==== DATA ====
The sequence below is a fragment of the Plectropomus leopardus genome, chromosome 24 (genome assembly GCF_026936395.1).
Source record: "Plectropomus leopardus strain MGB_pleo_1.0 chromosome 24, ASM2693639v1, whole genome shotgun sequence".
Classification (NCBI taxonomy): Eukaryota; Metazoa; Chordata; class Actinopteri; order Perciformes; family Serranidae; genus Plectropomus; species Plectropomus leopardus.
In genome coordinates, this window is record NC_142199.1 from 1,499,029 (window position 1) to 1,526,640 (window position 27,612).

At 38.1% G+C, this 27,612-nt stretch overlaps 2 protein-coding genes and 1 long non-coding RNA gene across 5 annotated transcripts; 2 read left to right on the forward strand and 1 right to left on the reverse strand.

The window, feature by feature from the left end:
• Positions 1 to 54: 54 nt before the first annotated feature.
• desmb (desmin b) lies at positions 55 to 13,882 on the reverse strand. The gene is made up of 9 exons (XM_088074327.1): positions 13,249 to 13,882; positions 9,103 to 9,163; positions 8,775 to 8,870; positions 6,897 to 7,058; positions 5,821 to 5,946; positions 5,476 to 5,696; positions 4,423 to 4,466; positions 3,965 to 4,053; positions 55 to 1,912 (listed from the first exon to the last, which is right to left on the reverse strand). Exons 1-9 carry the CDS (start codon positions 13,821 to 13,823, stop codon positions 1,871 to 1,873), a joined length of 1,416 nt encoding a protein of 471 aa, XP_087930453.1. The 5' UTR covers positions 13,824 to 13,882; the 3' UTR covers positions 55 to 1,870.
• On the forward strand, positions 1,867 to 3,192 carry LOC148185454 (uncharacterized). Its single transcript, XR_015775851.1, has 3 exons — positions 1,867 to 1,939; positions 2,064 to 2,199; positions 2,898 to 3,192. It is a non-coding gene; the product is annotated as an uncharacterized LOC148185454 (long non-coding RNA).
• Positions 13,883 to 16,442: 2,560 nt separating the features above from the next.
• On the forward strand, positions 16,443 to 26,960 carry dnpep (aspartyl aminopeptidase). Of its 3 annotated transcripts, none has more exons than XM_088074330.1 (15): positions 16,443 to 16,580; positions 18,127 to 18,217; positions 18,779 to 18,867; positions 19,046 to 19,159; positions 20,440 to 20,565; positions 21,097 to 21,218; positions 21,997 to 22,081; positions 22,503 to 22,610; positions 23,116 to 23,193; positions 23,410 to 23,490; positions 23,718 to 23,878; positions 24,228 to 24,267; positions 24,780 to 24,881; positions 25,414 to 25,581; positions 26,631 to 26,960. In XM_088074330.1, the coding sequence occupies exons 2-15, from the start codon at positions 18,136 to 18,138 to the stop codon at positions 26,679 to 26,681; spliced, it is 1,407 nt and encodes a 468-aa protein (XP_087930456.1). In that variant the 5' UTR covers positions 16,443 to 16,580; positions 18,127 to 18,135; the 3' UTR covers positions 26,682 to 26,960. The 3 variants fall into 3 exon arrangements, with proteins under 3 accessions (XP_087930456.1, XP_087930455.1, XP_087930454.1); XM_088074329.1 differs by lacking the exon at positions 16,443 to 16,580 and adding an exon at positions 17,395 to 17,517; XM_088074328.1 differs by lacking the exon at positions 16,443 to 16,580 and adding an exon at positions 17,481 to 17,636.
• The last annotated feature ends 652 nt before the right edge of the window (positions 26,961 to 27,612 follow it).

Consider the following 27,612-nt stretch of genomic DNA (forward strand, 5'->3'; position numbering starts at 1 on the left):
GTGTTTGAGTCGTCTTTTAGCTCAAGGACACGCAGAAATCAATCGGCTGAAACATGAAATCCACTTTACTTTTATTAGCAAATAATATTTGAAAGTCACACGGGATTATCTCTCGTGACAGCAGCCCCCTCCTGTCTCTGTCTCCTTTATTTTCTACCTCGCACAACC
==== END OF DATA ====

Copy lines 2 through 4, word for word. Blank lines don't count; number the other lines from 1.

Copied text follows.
Source record: "Plectropomus leopardus strain MGB_pleo_1.0 chromosome 24, ASM2693639v1, whole genome shotgun sequence".
Classification (NCBI taxonomy): Eukaryota; Metazoa; Chordata; class Actinopteri; order Perciformes; family Serranidae; genus Plectropomus; species Plectropomus leopardus.
In genome coordinates, this window is record NC_142199.1 from 1,499,029 (window position 1) to 1,526,640 (window position 27,612).